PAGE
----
Beyond Apple Watch, Measuring Health Data may be coming to next-gen Smart Clothing with integrated Circuitry
Today the US Patent & Trademark Office published a patent application from Apple that relates to smart clothing and accessories that could measure health vitals and even provide another way for taking an ECG and much more. It may even work in concert with Apple Watch to take more accurate ECG readings. You know when Apple engineer Daniel Podhajny is listed as one of the inventors, it's a serious invention. Podhajny is listed on many Nike patents while working on Nike Flyknit breathable material runners.
In Apple's patent background they note that it may be desirable to form items using materials such as fabric. For example, wearable items may be formed from fabric. Some wearable items may include sensing circuitry. Control circuitry in the item may use the sensing circuitry to gather information on a user's health and other data. Output devices in a wearable item may provide output to a user.
If care is not taken, fabric-based items such as these may not offer desired features. For example, a fabric-based item with sensing circuitry may not be able to gather measurements accurately, may not be able to interact with external equipment effectively, or may be difficult for a user to keep clean.
Apple's invention covers a fabric-based item may be provide with a stretchable band. The stretchable band may be formed from a ring-shaped strip of stretchable fabric having an opening configured to fit around a body part of a user. Circuitry may be coupled to strands of material in the stretchable band. The circuitry may include sensor circuitry for making measurement on the body part such as electrocardiogram measurements, blood pressure measurements, respiration rate measurements, and other measurements.
When being worn on the body part of the user, the stretchable band may hold the sensor circuitry against the body part to facilitate gathering accurate measurements.
The fabric-based item may be configured to sustain relatively high temperatures such as those associated with laundering of clothing. For example, the fabric-based item may have supercapacitors for energy storage and other electrical components that can be laundered in hot water and dried in a clothes dryer without damage.
To withstand damage when the fabric-based item is stretched, fabric may include strengthening strands and conductive strands may be provided with meandering paths and more slack than the strengthening strands.
Wireless communications circuitry in the fabric-based item may be used to communicate wirelessly with external electronic equipment. A coil formed from conductive strands in the fabric-based item may be used by wireless power receiving circuitry in the fabric-based item to receive wireless power. The coil may have one or more turns that run around the ring-shaped strip of stretchable fabric forming the stretchable band so that the coil surrounds a central opening in the stretchable band.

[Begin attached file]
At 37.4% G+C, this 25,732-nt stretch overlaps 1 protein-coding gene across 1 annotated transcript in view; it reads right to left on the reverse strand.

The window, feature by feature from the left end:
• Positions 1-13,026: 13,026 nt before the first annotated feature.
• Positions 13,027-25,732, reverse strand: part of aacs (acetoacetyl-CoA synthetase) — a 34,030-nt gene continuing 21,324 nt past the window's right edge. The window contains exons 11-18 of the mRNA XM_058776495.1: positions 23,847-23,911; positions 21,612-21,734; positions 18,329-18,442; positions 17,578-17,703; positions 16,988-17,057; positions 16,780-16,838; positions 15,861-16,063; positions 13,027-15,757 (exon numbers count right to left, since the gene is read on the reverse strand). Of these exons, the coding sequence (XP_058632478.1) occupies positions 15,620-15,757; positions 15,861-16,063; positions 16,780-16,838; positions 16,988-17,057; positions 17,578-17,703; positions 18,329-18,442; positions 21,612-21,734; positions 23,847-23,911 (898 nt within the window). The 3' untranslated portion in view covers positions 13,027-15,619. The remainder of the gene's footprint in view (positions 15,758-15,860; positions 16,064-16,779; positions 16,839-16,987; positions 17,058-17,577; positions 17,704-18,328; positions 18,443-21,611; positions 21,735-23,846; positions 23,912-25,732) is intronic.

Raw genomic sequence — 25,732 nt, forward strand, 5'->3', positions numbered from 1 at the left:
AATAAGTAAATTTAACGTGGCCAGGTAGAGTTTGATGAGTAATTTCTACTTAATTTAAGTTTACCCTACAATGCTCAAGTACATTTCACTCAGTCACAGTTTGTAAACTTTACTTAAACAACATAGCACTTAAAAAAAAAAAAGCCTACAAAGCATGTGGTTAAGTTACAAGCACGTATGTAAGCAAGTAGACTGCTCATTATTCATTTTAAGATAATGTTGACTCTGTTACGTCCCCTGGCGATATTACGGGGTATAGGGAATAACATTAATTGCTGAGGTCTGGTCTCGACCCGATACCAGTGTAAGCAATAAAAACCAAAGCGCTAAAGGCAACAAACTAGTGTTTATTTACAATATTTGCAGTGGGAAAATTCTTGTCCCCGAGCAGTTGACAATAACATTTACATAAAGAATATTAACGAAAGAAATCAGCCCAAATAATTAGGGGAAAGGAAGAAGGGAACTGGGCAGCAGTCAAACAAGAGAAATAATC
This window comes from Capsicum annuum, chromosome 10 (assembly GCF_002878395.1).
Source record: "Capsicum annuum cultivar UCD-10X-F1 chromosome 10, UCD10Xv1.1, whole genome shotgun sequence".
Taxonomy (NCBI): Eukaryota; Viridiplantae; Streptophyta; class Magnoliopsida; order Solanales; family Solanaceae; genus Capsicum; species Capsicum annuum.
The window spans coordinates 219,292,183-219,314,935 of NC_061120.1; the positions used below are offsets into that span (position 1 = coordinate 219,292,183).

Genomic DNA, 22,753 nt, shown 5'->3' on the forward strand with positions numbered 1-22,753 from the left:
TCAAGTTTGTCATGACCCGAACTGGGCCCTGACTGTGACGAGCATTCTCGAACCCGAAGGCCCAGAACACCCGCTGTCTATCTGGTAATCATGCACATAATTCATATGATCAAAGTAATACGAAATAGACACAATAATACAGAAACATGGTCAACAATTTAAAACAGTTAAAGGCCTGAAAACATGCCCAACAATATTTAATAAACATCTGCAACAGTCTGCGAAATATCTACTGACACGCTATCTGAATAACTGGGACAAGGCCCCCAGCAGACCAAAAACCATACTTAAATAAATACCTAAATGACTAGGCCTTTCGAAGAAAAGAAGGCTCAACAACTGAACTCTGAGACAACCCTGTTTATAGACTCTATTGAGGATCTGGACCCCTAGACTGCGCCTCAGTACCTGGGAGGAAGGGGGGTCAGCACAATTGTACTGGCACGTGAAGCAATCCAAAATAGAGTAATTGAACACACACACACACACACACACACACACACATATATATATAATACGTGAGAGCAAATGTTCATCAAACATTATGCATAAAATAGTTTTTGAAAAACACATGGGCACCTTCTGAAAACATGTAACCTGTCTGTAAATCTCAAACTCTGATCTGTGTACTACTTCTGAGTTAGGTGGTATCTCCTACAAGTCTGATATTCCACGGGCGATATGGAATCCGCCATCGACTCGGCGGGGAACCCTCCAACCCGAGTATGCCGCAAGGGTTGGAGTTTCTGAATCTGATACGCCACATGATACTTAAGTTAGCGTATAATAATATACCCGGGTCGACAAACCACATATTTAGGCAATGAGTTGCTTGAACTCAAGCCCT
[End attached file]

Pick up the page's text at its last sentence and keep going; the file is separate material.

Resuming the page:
Apple's patent FIG. 1 below is a schematic diagram of an illustrative fabric-based item; FIG. 2 is a perspective view of an illustrative item such as a band that is formed from elastic fabric.
Apple further notes that item 10 of FIG. 2 may use blood pressure sensors to gather blood pressure information, may use heart rate sensors to gather heart rate information, may include blood sugar sensors for gathering blood sugar levels, may use blood oxygen sensors to measure a user's blood oxygen level, may use accelerometers to measure a user's activity, etc.
Health data, intentional user input (e.g., button press input on force sensors, touch sensors, and/or other input devices, voice commands gathered with a microphone, gesture input, tap input, etc.), environmental readings, and/or other information on the user and the user's surroundings may be gathered by devices (#22 of FIG. 1 above).
Apple's patent FIG. 8 below is an exploded perspective view of an illustrative elastic band and associated fabric showing how the band and fabric may be joined together by sewing; FIG. 3 is a side view of illustrative fabric with circuitry; and FIG. 4 is a diagram of a portion of a fabric item having an antenna. Not shown is FIG. 5 showing a configuration with "multiple antennas."
Lastly, Apple notes that the yarns for the fabric of item #10 may be formed from polymer, metal, glass, graphite, ceramic, natural materials as cotton or bamboo, or other organic and/or inorganic materials and combinations of these materials.
Conductive coatings such as metal coatings may be formed on non-conductive material. For example, plastic yarns and monofilaments may be coated with metal to make them conductive. Reflective coatings such as metal coatings may be applied to make yarns and monofilaments reflective. Yarns may be formed from a bundle of bare metal wires or metal wire intertwined with insulating monofilaments (as examples).
Apple's patent application 20190298265 that was published today by the U.S. Patent Office was filed back in Q3 2018. Considering that this is a patent application, the timing of such a product to market is unknown at this time.
Daniel Podhajny: Product Designer. Daniel previously worked at Nike – Knit Exploration Innovator.
Steven Keating: Design Engineer, Special Projects Group. Keating previously worked at Google X.
Benjamin Grena: Hardware Design Engineer – Special Projects Group.
Jerzy Guterman: Antenna Engineer
David Kindlon: Design Engineer-Special Projects
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